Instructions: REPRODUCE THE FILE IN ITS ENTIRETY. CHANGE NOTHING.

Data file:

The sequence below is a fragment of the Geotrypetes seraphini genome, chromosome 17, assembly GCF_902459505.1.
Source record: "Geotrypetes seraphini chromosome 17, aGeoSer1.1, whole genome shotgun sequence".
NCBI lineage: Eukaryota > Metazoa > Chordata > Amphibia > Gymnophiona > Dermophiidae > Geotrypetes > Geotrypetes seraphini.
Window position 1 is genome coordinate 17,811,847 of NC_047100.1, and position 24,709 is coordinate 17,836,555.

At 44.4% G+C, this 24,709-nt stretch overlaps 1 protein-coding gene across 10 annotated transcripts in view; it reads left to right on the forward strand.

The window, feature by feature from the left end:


The sequence below is a fragment of the Geotrypetes seraphini genome, chromosome 17, assembly GCF_902459505.1.
Source record: "Geotrypetes seraphini chromosome 17, aGeoSer1.1, whole genome shotgun sequence".
NCBI lineage: Eukaryota > Metazoa > Chordata > Amphibia > Gymnophiona > Dermophiidae > Geotrypetes > Geotrypetes seraphini.
Window position 1 is genome coordinate 17,811,847 of NC_047100.1, and position 24,709 is coordinate 17,836,555.

At 44.4% G+C, this 24,709-nt stretch overlaps 1 protein-coding gene across 10 annotated transcripts in view; it reads left to right on the forward strand.

The window, feature by feature from the left end: